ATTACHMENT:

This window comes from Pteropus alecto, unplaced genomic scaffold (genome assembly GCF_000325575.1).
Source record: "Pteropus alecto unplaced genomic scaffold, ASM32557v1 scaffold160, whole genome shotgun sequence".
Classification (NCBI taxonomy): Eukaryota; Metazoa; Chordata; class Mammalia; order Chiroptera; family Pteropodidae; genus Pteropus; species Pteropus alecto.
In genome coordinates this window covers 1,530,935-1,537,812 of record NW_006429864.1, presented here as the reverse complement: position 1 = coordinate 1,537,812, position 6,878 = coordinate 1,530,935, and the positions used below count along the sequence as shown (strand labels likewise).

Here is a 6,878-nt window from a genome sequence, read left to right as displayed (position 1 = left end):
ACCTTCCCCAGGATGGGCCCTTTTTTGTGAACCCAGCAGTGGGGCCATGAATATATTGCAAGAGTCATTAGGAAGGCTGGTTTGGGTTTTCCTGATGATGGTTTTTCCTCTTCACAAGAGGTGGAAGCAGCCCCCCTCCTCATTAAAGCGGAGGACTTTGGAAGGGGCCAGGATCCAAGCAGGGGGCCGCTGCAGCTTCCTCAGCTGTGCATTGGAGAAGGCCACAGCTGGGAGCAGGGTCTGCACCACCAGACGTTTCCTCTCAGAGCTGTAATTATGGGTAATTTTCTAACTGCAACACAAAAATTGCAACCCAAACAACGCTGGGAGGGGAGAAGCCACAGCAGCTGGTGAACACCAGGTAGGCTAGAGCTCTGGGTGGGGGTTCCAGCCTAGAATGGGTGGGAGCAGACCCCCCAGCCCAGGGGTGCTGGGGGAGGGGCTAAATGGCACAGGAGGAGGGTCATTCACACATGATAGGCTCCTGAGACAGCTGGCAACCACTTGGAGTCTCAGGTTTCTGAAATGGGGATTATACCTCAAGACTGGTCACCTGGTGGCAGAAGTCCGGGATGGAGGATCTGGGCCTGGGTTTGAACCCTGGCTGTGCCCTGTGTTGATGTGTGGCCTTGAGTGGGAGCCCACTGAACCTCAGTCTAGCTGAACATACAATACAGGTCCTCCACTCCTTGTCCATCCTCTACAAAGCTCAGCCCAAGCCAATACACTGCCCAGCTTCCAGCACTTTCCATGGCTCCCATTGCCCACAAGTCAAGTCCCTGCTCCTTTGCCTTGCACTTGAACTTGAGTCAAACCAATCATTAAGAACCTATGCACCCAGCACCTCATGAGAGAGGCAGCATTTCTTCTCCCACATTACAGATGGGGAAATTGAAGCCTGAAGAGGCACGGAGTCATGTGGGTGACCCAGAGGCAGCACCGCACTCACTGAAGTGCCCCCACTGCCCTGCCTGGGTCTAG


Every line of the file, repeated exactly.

This window comes from Pteropus alecto, unplaced genomic scaffold (genome assembly GCF_000325575.1).
Source record: "Pteropus alecto unplaced genomic scaffold, ASM32557v1 scaffold160, whole genome shotgun sequence".
Classification (NCBI taxonomy): Eukaryota; Metazoa; Chordata; class Mammalia; order Chiroptera; family Pteropodidae; genus Pteropus; species Pteropus alecto.
In genome coordinates this window covers 1,530,935-1,537,812 of record NW_006429864.1, presented here as the reverse complement: position 1 = coordinate 1,537,812, position 6,878 = coordinate 1,530,935, and the positions used below count along the sequence as shown (strand labels likewise).

Here is a 6,878-nt window from a genome sequence, read left to right as displayed (position 1 = left end):
ACCTTCCCCAGGATGGGCCCTTTTTTGTGAACCCAGCAGTGGGGCCATGAATATATTGCAAGAGTCATTAGGAAGGCTGGTTTGGGTTTTCCTGATGATGGTTTTTCCTCTTCACAAGAGGTGGAAGCAGCCCCCCTCCTCATTAAAGCGGAGGACTTTGGAAGGGGCCAGGATCCAAGCAGGGGGCCGCTGCAGCTTCCTCAGCTGTGCATTGGAGAAGGCCACAGCTGGGAGCAGGGTCTGCACCACCAGACGTTTCCTCTCAGAGCTGTAATTATGGGTAATTTTCTAACTGCAACACAAAAATTGCAACCCAAACAACGCTGGGAGGGGAGAAGCCACAGCAGCTGGTGAACACCAGGTAGGCTAGAGCTCTGGGTGGGGGTTCCAGCCTAGAATGGGTGGGAGCAGACCCCCCAGCCCAGGGGTGCTGGGGGAGGGGCTAAATGGCACAGGAGGAGGGTCATTCACACATGATAGGCTCCTGAGACAGCTGGCAACCACTTGGAGTCTCAGGTTTCTGAAATGGGGATTATACCTCAAGACTGGTCACCTGGTGGCAGAAGTCCGGGATGGAGGATCTGGGCCTGGGTTTGAACCCTGGCTGTGCCCTGTGTTGATGTGTGGCCTTGAGTGGGAGCCCACTGAACCTCAGTCTAGCTGAACATACAATACAGGTCCTCCACTCCTTGTCCATCCTCTACAAAGCTCAGCCCAAGCCAATACACTGCCCAGCTTCCAGCACTTTCCATGGCTCCCATTGCCCACAAGTCAAGTCCCTGCTCCTTTGCCTTGCACTTGAACTTGAGTCAAACCAATCATTAAGAACCTATGCACCCAGCACCTCATGAGAGAGGCAGCATTTCTTCTCCCACATTACAGATGGGGAAATTGAAGCCTGAAGAGGCACGGAGTCATGTGGGTGACCCAGAGGCAGCACCGCACTCACTGAAGTGCCCCCACTGCCCTGCCTGGGTCTAG